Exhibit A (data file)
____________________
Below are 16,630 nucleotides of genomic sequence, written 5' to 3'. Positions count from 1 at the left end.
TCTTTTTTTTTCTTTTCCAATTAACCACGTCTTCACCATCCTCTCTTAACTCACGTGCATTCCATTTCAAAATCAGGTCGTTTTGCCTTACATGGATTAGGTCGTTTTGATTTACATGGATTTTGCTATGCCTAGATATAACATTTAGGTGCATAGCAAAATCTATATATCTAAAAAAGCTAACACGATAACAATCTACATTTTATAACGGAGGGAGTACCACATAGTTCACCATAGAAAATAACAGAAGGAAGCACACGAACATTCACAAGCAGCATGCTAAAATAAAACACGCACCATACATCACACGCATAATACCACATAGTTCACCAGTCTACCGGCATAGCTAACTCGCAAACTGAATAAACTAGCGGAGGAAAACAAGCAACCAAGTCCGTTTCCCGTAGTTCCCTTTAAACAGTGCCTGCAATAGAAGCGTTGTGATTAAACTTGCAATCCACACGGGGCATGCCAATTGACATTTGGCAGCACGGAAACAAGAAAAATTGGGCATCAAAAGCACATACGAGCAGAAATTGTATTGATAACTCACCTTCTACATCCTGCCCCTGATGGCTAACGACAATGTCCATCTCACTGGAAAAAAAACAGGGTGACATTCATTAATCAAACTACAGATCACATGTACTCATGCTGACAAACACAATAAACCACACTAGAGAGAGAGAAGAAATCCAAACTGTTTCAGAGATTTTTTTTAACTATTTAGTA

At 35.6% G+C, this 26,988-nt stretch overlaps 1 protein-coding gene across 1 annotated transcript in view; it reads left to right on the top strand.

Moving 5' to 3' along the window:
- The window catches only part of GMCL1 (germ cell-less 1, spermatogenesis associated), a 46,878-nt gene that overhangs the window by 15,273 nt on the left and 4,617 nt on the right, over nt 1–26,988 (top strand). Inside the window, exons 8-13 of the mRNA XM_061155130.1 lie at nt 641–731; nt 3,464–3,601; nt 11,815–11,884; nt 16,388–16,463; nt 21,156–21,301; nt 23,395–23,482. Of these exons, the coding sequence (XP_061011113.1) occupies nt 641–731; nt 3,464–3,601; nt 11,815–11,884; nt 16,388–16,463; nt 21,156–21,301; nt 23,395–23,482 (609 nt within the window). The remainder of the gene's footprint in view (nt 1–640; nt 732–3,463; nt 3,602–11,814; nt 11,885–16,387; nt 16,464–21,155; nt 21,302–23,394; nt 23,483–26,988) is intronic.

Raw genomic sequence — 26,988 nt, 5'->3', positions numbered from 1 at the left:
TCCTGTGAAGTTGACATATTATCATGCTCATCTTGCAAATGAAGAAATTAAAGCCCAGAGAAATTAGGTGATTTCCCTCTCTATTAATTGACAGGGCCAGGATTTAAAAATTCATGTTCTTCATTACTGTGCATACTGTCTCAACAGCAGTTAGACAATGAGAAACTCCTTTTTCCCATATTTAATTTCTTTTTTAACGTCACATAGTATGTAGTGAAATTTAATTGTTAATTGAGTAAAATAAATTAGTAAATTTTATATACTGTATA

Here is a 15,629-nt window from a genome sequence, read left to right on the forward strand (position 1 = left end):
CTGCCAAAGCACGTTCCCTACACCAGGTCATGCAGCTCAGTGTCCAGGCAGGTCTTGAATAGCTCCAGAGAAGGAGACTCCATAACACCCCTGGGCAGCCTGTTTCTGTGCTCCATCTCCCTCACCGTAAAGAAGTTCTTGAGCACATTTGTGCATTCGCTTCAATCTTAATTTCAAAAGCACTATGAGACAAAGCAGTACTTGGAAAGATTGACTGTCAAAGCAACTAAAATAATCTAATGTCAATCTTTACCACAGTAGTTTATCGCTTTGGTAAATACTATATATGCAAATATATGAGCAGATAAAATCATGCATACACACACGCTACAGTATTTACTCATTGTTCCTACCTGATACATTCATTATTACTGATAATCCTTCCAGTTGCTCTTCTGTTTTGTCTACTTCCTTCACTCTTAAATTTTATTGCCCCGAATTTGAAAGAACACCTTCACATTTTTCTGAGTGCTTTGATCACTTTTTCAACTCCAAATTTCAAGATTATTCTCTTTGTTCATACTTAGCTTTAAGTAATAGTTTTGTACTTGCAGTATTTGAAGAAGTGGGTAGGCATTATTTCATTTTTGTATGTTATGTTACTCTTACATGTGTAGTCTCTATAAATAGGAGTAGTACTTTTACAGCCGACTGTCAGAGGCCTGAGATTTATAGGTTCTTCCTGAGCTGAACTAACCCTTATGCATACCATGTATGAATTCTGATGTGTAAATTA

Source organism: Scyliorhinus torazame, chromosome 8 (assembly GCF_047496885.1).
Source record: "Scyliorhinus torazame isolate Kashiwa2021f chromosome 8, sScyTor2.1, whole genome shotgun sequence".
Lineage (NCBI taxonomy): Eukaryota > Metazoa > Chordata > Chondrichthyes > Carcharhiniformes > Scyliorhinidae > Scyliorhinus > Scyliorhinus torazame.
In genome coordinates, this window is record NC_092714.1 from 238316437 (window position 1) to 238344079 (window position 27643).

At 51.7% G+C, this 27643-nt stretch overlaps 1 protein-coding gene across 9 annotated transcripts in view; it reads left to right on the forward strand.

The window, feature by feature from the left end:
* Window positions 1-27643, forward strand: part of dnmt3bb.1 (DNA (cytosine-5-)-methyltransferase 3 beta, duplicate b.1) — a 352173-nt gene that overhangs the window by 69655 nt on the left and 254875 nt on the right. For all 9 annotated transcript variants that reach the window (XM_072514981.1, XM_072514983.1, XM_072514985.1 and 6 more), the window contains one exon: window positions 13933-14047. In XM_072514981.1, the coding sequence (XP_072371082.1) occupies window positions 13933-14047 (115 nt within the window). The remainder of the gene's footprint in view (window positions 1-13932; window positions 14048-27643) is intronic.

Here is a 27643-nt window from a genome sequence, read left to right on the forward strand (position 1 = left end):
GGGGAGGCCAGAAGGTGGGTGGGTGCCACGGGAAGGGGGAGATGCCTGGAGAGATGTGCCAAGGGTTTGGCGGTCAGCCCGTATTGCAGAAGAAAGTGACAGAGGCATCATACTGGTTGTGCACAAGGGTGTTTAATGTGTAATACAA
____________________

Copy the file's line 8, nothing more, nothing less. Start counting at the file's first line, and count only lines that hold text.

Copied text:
Here is a 15,629-nt window from a genome sequence, read left to right on the forward strand (position 1 = left end):